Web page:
UPPER TOWNSHIP — The new Garden State Parkway bridge over Great Egg Harbor Bay will offer pedestrian access, wider lanes and an estimated century-long lifespan when it is finished in October.
The taller, wider span will replace one of two bridges crossing the nearly mile-wide bay between Somers Point and Upper Township.
Once it is completed, the New Jersey Turnpike Authority will demolish the old southbound bridge and rehabilitate the northbound span.
But construction will not affect travel this summer for the more than 3 million drivers who will cross the bridge.
Along with the $130 million bridge replacement, the authority is making improvements at Exit 0 in Lower Township and widening the highway north of Exit 36, spokesman Tom Feeney said.
“That whole 80 miles of parkway will be like new when all of this is done,” he said.
Authority officials were pleased with the pace of construction.
“The project has been going great,” senior supervising engineer Frank Corso said. “The big challenges are the elements.”
Last year’s cold winter slowed work, but this winter has been better, he said.
“It tends to even out, but not always,” he said.
Supervising Engineer Bill Wilson said the authority had several design goals in mind with the new span.
“The main one was to eliminate structural deficiencies on the existing bridges,” he said. “The second was to help evacuation access.”
And the new span will have pedestrian access at either end for people who want to walk across the bridge or fish from it on the Somers Point side.
At the request of the U.S. Coast Guard, the bridge will provide 5 feet more clearance for boats using the navigation channel. This will not have any immediate effect but will help once the authority replaces the northbound bridge at some later date.
Meanwhile, the authority expects the remaining construction to have little effect on drivers, particularly during the summer tourism season.
The authority will dismantle what remains of the old Beesleys Point Bridge this year. And it will seek bids soon on a contract to rehabilitate the northbound span and demolish the old southbound one.
More than 6.8 million drivers paid a toll at the Great Egg Harbor Toll Plaza in 2014. Another 5 million paid the toll at the Cape May toll plaza.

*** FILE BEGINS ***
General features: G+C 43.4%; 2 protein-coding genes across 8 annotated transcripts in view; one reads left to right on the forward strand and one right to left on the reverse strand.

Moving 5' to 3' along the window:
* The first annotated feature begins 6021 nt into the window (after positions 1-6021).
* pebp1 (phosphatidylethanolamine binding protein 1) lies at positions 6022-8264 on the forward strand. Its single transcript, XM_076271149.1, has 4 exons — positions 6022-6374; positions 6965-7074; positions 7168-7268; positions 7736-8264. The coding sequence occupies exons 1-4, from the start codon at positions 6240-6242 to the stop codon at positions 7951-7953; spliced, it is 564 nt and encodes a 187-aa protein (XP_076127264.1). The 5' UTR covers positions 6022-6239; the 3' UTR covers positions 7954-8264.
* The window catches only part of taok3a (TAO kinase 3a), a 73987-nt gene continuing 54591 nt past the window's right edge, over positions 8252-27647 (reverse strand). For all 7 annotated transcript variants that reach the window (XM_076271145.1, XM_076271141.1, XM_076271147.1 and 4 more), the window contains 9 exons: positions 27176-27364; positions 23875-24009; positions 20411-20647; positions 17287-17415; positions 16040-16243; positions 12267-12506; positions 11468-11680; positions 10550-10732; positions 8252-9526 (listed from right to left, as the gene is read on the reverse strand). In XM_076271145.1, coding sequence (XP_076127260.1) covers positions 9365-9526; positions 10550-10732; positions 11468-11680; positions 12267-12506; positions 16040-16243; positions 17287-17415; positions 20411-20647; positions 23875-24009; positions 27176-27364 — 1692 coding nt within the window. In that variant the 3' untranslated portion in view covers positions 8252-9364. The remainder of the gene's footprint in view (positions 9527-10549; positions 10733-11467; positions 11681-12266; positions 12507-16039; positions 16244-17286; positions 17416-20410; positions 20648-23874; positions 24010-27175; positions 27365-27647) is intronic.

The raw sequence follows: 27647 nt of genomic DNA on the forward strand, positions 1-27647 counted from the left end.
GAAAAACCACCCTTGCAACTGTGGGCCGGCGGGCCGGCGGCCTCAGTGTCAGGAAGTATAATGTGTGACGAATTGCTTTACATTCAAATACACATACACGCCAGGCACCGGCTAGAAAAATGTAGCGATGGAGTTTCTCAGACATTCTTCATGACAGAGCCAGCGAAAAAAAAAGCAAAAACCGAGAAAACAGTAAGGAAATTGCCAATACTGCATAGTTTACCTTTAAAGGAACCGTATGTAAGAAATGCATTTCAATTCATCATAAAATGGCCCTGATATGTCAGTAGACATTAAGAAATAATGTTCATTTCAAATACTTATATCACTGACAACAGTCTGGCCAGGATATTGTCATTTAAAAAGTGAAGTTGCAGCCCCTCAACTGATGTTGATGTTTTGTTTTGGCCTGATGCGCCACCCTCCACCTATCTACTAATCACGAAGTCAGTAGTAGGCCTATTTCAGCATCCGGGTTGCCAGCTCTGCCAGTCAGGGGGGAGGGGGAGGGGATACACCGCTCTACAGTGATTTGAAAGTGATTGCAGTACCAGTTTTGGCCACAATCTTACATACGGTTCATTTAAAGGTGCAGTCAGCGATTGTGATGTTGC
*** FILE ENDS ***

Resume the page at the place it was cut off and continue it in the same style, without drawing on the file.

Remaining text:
Cape May County is almost exclusively a driving destination for the millions of visitors who spent $5.8 billion here in 2014.
The parkway remains a critical lifeline for both residents and visitors, tourism officials said.
“The Garden State Parkway is really what opened up the resort communities to tourism when it was built in the 1950s,” said Diane Wieland, director of tourism for Cape May County.
“You saw an increase in visitors to the Wildwoods, Stone Harbor and Avalon and Sea Isle City after it was built.”
Tourism officials rely on traffic counts at the toll plaza as a barometer of how the season is going, she said.
Improvements to this route will make it easier for the 12.5 million visitors who come to Cape May County to explore, she said.
“Having lanes open during construction is important for us. We don’t want to hold up people. We’re also seeing the new overpasses helping to move traffic. Vacationers can get to their destinations faster,” she said.
In the past decade, Ocean City benefited from a new Ocean City-Longport Bridge, a new Route 52 causeway and now a new parkway bridge.
“It is so vital to us,” said Michele Gillian, director of the Ocean City Regional Chamber of Commerce. “Traffic numbers show how important it is to Ocean City and the rest of Cape May County.”
Gillian said she thinks people will take advantage of the new pedestrian access. The Route 52 causeway is a popular destination for walkers, runners and bicyclists.
“When people visit Cape May County, they want to be outside. They take advantage of these recreational activities,” she said.
The bridge is being built by the same joint venture of Wagman and R.E. Pierson Construction Co. responsible for the Route 52 causeway. But unlike the Route 52 project, the contractors will not get a bonus for early completion of the parkway bridge. The authority said its contract has provisions to collect damages if the completion date is postponed for an unacceptable reason.